Realistic art had also been seriously deranged by photography. Photography destroyed the economic foundations of your average painter of realistic portraits and realistic paintings of such things as landscapes, and turned art painting into a sort of cultural bombsite, in which (to quote the words of an early twentieth century popular song) “anything goes”, anything, that is, except realistic pictures of people and of things. Realism, for the average artist, just made him look like a bad photographer. Even the claim that “art” now had to be an attack on the delusional bourgeois habit of trying to make visual and conceptual sense of the world has the feel, for me, of a rationalisation.
But there is much more to “realism” than mere realism. What looks at first glance merely realistic is often aspirational, and to abandon the field of representational art to the mid twentieth century totalitarians was surely a propaganda error, to put it no more strongly. For the likes of Ayn Rand, this was a surrender by the civilised world that should never have happened.
To point out that Rand favoured images that resembled Nazi and Soviet art is not to accuse her of being a Nazi or a Communist. It is to realise that she did not want the still immensely potent artistic weapon that is representational painting and sculpture to be monopolised by the totalitarians.
All of which is something of how I see (and hear) the kinds of things that Christian Michel will be talking about on Friday. As to what Christian himself will say, well, we shall see, and hear.
Meanwhile, here is an abundance of visual clues as to the sort of aesthetic territory that Christian will be traversing in his talk. It will be an illustrated talk. Here, without identification or further comment, from me or from him, are the illustrations he has sent me, in the order (I assume) in which he will be referring to them.
A few of these images are small enough to fit within the 500 pixel horizontal limit that prevails at this blog, a couple being very small indeed. But most can be enlarged (a little or quite a lot) with a click:
I have already quoted a couple of interesting bits from Bill Bryson’s excellent book, At Home. I have now finished reading this, but just before I did, I encountered some interesting stuff about paint (pp. 453-5):
When paints became popular, people wanted them to be as vivid as they could possibly be made. The restrained colours that we associate with the Georgian period in Britain, or Colonial period in America, are a consequence of fading, not decorative restraint. In 1979, when Mount Vernon began a programme of repainting the interiors in faithful colours, ‘people came and just yelled at us’, Dennis Pogue, the curator, told me with a grin when I visited. ‘They told us we were making Mount Vernon garish. They were right - we were. But that’s just because that’s the way it was. It was hard for a lot of people to accept that what we were doing was faithful restoration.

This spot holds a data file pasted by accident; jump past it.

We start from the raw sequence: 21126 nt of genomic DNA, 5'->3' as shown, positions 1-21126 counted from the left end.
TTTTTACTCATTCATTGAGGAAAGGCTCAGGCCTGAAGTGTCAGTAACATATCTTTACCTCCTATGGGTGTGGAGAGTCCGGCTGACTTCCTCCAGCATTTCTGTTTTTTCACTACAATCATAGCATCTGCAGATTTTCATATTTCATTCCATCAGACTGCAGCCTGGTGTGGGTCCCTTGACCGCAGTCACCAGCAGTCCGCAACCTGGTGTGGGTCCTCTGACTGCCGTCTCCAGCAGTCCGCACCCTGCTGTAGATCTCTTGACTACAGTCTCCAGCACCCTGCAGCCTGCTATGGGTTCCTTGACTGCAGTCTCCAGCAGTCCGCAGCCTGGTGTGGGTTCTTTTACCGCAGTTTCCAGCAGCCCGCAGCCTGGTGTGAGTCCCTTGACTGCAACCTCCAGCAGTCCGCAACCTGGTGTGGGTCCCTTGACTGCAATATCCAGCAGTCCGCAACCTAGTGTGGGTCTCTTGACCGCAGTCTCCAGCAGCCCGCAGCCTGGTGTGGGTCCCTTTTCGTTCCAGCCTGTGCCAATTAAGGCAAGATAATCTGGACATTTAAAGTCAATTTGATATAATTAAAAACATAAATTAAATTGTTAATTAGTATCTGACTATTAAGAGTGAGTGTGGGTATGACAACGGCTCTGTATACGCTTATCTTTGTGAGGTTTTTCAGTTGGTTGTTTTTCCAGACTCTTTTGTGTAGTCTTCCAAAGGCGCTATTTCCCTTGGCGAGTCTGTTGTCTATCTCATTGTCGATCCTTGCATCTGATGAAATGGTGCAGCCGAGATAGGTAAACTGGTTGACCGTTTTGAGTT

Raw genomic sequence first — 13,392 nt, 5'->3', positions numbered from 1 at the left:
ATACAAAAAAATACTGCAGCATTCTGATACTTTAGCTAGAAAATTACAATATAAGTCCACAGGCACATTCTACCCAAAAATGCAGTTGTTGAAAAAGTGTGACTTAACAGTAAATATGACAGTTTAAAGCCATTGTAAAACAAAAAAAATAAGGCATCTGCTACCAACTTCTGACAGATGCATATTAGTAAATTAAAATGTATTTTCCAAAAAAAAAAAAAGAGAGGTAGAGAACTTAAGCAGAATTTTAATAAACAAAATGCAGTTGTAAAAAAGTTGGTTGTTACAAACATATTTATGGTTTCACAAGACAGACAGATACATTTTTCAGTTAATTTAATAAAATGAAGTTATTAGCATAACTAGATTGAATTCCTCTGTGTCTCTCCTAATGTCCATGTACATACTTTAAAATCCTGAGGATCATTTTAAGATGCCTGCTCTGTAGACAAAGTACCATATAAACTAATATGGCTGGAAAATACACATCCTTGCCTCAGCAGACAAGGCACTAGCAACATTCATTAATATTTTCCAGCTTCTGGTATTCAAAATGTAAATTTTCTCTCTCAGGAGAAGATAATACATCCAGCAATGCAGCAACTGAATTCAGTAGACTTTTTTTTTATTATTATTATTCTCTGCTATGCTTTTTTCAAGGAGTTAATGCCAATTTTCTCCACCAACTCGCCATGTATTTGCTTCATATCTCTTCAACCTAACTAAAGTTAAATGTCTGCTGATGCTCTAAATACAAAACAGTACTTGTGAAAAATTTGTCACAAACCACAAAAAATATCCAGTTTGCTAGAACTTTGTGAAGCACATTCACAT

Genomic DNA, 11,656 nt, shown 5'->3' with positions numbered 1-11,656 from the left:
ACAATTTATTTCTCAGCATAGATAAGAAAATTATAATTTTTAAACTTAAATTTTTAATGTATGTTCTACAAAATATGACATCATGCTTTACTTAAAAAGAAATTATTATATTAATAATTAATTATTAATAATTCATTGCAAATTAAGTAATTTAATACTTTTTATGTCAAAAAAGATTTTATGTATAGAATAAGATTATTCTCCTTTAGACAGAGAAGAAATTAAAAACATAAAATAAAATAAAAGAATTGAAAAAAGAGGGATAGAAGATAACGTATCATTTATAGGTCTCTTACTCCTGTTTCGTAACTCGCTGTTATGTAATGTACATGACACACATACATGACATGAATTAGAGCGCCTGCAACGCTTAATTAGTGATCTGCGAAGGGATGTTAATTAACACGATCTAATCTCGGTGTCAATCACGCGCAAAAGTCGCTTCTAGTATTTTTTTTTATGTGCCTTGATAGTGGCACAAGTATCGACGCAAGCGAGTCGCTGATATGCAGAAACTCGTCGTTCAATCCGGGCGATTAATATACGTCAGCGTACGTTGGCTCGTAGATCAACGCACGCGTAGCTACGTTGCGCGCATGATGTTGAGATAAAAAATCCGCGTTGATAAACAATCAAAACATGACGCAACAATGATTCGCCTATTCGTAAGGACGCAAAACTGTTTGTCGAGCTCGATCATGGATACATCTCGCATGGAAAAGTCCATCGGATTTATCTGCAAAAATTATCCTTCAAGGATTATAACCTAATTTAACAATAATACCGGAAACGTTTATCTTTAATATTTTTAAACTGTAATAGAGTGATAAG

‘Even now paint charts for Colonial-style paints virtually always show the colours from the period as muted. In fact, colours were actually nearly always quite deep and sometimes even startling. The richer a colour you could get, the more you tended to be admired. For one thing, rich colours generally denoted expense, since you needed a lot of pigment to make them. Also, you need to remember that often these colours were seen by candlelight, so they needed to be more forceful to have any kind of impact in muted light.’
The effect is now repeated at Monticello, where several of the rooms are of the most vivid yellows and greens. Suddenly George Washington and Thomas Jefferson come across as having the decorative instincts of hippies. In fact, however, compared with what followed they were exceedingly restrained.
When the first ready-mixed paints came on to the market in the second half of the nineteenth century, people slapped them on with something like wild abandon. It became fashionable not just to have powerfully bright colours in the home, but to have as many as seven or eight colours in a single room.
If we looked closely, however, we would be surprised to note that two very basic colours didn’t exist at all in Mr Marsham’s day: a good white and a good black. The brightest white available was a rather dull off-white, and although whites improved through the nineteenth century, it wasn’t until the 1940s, with the addition of titanium dioxide to paints, that really strong, lasting whites became available. The absence of a good white paint would have been doubly noticeable in early New England, for the Puritans not only had no white paint but didn’t believe in painting anyway. (They thought it was showy.) So all those gleaming white churches we associate with New England towns are in fact a comparatively recent phenomenon.
Also missing from the painter’s palette was a strong black. Permanent black paint, distilled from tar and pitch, wasn’t popularly available until the late nineteenth century. So all the glossy black front doors, railings, gates, lampposts, gutters, downpipes and other fittings that are such an elemental feature of London’s streets today are actually quite recent. If we were to be thrust back intime to Dickens’s London, one of the most startling differences to greet us would be the absence of black painted surfaces. In the time of Dickens, almost all ironwork was green, light blue or dull grey.
Famously, the rise of the Modern Movement in Architecture was triggered by, among many other things, a revulsion against the excesses of Victorian-era decoration, especially architectural decoration. Decoration became mechanised, and thus both much more common and much less meaningful. What did all this mechanised decoration prove, what did it mean, when you could thrash it out with no more difficulty than you could erect a plain wall?
What the above Bryson quote strongly suggests, at any rate to me, is that something rather similar happened with colour.